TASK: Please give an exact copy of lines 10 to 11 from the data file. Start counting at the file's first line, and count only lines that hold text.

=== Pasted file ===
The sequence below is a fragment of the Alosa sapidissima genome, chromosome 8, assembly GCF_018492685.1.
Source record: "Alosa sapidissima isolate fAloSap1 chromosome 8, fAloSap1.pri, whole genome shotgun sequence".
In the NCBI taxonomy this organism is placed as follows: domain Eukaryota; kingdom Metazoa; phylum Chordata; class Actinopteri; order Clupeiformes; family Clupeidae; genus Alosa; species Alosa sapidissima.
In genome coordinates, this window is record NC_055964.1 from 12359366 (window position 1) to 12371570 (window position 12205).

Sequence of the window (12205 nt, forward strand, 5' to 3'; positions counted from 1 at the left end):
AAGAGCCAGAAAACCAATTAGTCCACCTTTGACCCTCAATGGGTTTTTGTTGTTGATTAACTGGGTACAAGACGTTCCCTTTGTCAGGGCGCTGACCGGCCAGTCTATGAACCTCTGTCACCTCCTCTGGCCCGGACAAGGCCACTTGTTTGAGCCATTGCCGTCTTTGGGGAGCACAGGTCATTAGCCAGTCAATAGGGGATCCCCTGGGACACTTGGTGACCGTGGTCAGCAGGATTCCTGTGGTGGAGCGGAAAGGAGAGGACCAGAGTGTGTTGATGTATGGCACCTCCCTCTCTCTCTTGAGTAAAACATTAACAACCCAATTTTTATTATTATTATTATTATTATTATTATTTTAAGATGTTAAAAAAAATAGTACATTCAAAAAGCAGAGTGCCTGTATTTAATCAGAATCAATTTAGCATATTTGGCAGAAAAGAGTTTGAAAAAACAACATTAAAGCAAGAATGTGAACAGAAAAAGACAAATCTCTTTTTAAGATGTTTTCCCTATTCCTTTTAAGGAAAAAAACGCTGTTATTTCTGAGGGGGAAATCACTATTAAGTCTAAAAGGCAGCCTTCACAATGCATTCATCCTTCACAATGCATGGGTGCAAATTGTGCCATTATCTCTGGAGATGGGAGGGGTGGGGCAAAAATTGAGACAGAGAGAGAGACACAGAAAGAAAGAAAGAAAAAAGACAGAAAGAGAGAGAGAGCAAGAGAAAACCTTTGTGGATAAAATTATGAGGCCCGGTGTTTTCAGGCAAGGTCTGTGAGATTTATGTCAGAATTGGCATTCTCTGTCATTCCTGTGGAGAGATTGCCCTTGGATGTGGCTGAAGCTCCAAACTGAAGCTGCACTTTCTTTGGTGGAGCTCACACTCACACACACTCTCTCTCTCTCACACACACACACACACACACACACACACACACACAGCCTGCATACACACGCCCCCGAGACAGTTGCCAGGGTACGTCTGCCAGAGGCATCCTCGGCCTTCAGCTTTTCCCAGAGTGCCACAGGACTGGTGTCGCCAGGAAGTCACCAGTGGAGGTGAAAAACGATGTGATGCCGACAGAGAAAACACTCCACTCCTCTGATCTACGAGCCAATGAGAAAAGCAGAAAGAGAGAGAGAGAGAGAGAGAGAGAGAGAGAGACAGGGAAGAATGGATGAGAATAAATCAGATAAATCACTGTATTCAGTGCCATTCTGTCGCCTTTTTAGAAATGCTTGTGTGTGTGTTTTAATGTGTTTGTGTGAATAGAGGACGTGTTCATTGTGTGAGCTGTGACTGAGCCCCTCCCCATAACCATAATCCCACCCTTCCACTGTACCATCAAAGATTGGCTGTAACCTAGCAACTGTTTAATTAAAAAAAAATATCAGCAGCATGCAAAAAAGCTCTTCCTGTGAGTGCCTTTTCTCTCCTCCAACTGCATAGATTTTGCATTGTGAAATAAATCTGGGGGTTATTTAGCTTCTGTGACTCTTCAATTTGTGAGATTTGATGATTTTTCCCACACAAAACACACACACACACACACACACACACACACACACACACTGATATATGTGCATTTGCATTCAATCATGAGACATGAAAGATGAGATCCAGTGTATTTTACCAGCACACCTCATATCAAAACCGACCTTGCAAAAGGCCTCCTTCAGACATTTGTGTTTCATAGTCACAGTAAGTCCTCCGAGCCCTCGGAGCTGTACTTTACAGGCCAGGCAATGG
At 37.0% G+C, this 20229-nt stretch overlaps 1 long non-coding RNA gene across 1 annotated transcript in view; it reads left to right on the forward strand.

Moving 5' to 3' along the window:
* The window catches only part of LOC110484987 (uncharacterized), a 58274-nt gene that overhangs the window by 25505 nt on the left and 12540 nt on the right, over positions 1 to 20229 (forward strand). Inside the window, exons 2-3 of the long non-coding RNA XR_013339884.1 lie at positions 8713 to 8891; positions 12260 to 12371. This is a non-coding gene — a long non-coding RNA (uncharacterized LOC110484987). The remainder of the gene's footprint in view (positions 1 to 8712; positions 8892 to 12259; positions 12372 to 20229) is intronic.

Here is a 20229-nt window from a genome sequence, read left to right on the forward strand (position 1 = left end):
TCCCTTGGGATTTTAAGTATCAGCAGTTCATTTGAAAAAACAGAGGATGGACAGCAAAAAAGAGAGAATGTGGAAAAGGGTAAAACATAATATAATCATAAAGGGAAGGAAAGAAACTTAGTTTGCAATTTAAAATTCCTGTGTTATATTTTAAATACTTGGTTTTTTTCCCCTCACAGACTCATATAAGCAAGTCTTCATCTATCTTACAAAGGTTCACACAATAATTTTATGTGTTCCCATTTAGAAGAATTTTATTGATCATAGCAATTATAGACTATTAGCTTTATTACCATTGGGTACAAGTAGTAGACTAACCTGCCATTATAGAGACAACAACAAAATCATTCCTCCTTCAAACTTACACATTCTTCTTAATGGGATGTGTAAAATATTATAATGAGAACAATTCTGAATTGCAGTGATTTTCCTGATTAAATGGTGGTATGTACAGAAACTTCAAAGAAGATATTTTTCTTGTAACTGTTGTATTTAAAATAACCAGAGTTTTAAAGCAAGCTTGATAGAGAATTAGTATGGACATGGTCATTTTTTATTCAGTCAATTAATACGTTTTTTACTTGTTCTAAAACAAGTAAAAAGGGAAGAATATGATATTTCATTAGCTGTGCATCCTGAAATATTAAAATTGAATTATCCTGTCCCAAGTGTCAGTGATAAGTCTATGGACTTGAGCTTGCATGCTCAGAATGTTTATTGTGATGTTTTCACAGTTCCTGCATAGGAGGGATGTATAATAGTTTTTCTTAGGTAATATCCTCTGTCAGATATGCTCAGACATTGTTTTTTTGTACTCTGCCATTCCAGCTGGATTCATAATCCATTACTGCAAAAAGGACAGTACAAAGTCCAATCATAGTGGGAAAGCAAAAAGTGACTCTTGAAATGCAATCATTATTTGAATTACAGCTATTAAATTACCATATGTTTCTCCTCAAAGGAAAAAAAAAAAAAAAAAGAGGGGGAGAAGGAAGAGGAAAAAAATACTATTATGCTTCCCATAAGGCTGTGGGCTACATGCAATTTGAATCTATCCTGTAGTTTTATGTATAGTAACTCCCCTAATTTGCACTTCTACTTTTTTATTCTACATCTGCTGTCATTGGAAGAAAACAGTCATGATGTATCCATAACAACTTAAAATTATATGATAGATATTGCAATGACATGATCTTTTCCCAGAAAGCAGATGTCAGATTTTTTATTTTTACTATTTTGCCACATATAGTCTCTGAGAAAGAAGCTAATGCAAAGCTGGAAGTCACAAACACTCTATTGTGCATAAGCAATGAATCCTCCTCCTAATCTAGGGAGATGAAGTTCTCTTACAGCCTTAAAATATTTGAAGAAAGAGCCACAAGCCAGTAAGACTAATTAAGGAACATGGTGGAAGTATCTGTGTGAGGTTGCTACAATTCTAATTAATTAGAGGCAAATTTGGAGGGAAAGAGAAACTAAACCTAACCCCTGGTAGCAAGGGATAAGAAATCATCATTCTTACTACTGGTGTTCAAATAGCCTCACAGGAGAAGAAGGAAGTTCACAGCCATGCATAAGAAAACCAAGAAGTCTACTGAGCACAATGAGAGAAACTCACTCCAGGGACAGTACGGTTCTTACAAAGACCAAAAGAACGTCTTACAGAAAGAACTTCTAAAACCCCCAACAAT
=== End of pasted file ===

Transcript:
Here is a 20229-nt window from a genome sequence, read left to right on the forward strand (position 1 = left end):
TCCCTTGGGATTTTAAGTATCAGCAGTTCATTTGAAAAAACAGAGGATGGACAGCAAAAAAGAGAGAATGTGGAAAAGGGTAAAACATAATATAATCATAAAGGGAAGGAAAGAAACTTAGTTTGCAATTTAAAATTCCTGTGTTATATTTTAAATACTTGGTTTTTTTCCCCTCACAGACTCATATAAGCAAGTCTTCATCTATCTTACAAAGGTTCACACAATAATTTTATGTGTTCCCATTTAGAAGAATTTTATTGATCATAGCAATTATAGACTATTAGCTTTATTACCATTGGGTACAAGTAGTAGACTAACCTGCCATTATAGAGACAACAACAAAATCATTCCTCCTTCAAACTTACACATTCTTCTTAATGGGATGTGTAAAATATTATAATGAGAACAATTCTGAATTGCAGTGATTTTCCTGATTAAATGGTGGTATGTACAGAAACTTCAAAGAAGATATTTTTCTTGTAACTGTTGTATTTAAAATAACCAGAGTTTTAAAGCAAGCTTGATAGAGAATTAGTATGGACATGGTCATTTTTTATTCAGTCAATTAATACGTTTTTTACTTGTTCTAAAACAAGTAAAAAGGGAAGAATATGATATTTCATTAGCTGTGCATCCTGAAATATTAAAATTGAATTATCCTGTCCCAAGTGTCAGTGATAAGTCTATGGACTTGAGCTTGCATGCTCAGAATGTTTATTGTGATGTTTTCACAGTTCCTGCATAGGAGGGATGTATAATAGTTTTTCTTAGGTAATATCCTCTGTCAGATATGCTCAGACATTGTTTTTTTGTACTCTGCCATTCCAGCTGGATTCATAATCCATTACTGCAAAAAGGACAGTACAAAGTCCAATCATAGTGGGAAAGCAAAAAGTGACTCTTGAAATGCAATCATTATTTGAATTACAGCTATTAAATTACCATATGTTTCTCCTCAAAGGAAAAAAAAAAAAAAAAAGAGGGGGAGAAGGAAGAGGAAAAAAATACTATTATGCTTCCCATAAGGCTGTGGGCTACATGCAATTTGAATCTATCCTGTAGTTTTATGTATAGTAACTCCCCTAATTTGCACTTCTACTTTTTTATTCTACATCTGCTGTCATTGGAAGAAAACAGTCATGATGTATCCATAACAACTTAAAATTATATGATAGATATTGCAATGACATGATCTTTTCCCAGAAAGCAGATGTCAGATTTTTTATTTTTACTATTTTGCCACATATAGTCTCTGAGAAAGAAGCTAATGCAAAGCTGGAAGTCACAAACACTCTATTGTGCATAAGCAATGAATCCTCCTCCTAATCTAGGGAGATGAAGTTCTCTTACAGCCTTAAAATATTTGAAGAAAGAGCCACAAGCCAGTAAGACTAATTAAGGAACATGGTGGAAGTATCTGTGTGAGGTTGCTACAATTCTAATTAATTAGAGGCAAATTTGGAGGGAAAGAGAAACTAAACCTAACCCCTGGTAGCAAGGGATAAGAAATCATCATTCTTACTACTGGTGTTCAAATAGCCTCACAGGAGAAGAAGGAAGTTCACAGCCATGCATAAGAAAACCAAGAAGTCTACTGAGCACAATGAGAGAAACTCACTCCAGGGACAGTACGGTTCTTACAAAGACCAAAAGAACGTCTTACAGAAAGAACTTCTAAAACCCCCAACAAT